Although the business has changed hands numerous times (the most famous owners were John and Eleanor Parks Shelton, the in-laws of American patriot Patrick Henry, who lived at the tavern for several years), it is still a fully operational tavern serving a menu of soups, salads, sandwiches, and entrees like stuffed quail, pork tenderloin, and shrimp and grits. They also offer a blue plate special of fried catfish, pulled pork, meatloaf, or roast turkey with two sides and cornbread for #13.

Michie Tavern

Michie Tavern / Facebook

Michie Tavern, Charlottesville

Corporal William Michie was serving at Valley Forge in 1777 when he learned his father had passed away and bequeathed to him a large parcel of land on and around Buck Mountain. He started construction on an inn shortly afterward, which became a licensed bar and tavern in 1784. However, Michie still operated the business unofficially in the years between 1777 and 1784, and in 1779 the Albemarle Declaration of Independence was signed by Michie and his patrons after convincing them to support America’s cause of pints of ale and spiced rum.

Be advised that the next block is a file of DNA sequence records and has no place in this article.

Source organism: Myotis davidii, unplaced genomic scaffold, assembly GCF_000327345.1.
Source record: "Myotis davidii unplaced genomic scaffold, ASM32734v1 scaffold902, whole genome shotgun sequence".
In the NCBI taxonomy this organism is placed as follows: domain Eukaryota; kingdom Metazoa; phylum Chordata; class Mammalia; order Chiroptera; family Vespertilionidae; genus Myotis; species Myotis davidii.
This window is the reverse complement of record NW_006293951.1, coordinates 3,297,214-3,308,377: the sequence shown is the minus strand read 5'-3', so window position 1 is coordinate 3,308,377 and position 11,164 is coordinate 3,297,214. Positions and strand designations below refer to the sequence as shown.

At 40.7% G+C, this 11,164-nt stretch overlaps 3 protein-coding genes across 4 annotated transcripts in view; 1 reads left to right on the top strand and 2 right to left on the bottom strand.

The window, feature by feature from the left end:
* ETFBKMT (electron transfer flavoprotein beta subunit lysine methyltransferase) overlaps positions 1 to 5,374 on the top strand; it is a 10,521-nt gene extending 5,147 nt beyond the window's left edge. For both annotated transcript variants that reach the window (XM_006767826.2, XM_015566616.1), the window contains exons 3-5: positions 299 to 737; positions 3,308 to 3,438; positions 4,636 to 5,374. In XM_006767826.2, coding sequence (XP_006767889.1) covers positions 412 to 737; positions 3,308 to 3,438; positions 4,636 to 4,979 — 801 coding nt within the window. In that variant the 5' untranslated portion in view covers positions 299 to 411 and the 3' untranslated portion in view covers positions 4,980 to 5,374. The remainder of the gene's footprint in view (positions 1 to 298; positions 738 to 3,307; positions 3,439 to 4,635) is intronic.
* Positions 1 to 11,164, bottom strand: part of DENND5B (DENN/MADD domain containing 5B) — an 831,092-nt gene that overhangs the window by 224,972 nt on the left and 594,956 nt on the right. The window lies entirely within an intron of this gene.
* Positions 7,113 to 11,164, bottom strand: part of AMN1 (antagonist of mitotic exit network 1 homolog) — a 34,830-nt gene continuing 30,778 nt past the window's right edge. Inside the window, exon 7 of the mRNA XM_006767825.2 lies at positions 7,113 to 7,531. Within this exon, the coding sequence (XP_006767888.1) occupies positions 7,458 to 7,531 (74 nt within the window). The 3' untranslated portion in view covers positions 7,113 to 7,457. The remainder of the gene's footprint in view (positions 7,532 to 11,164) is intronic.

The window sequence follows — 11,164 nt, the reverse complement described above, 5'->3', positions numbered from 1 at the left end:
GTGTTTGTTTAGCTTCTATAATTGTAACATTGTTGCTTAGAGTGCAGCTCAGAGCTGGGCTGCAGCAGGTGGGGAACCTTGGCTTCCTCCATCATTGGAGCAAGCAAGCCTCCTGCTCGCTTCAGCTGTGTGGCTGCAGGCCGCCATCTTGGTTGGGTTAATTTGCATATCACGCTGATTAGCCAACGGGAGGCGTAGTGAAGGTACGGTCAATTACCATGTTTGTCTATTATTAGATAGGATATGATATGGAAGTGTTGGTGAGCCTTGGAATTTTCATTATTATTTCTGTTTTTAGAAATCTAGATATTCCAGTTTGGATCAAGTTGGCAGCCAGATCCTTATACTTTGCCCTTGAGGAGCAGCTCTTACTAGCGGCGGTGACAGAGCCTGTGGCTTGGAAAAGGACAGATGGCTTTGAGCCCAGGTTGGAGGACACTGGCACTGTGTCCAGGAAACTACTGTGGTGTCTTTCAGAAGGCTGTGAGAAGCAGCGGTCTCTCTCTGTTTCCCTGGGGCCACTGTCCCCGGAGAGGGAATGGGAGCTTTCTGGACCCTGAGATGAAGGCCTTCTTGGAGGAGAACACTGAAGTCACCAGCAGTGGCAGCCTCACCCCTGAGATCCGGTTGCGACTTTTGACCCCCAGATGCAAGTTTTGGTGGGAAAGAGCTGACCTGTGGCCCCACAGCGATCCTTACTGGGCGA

In addition to being a popular and surprisingly well-kept inn, the building’s upstairs assembly room also held dances, church services, performances, and guest doctors and dentists. The tavern was also temporarily used as a makeshift post office and school at one time. When the Civil War started, the Michie family turned the tavern into a private residence, and sold it to another family much later, in 1910.

However, in 1927, a local businesswoman bought the former Michie Tavern, which was quickly falling apart. Seeing the rise of the automobile and the subsequent increase in travel and tourism, the woman turned it into a museum — but not before having it painstakingly numbered, dismantled, and moved 17 miles down the road by horse, wagon, and truck. Her efforts led to the Michie Tavern (which was, in fact, turned back into a tavern) getting recognized as a historical landmark years later. The tavern now serves (while decked out in period garb) a variety of traditional American cuisine consisting of items like Southern fried chicken, pulled pork barbecue, mashed potatoes and gravy, and cornbread and biscuits.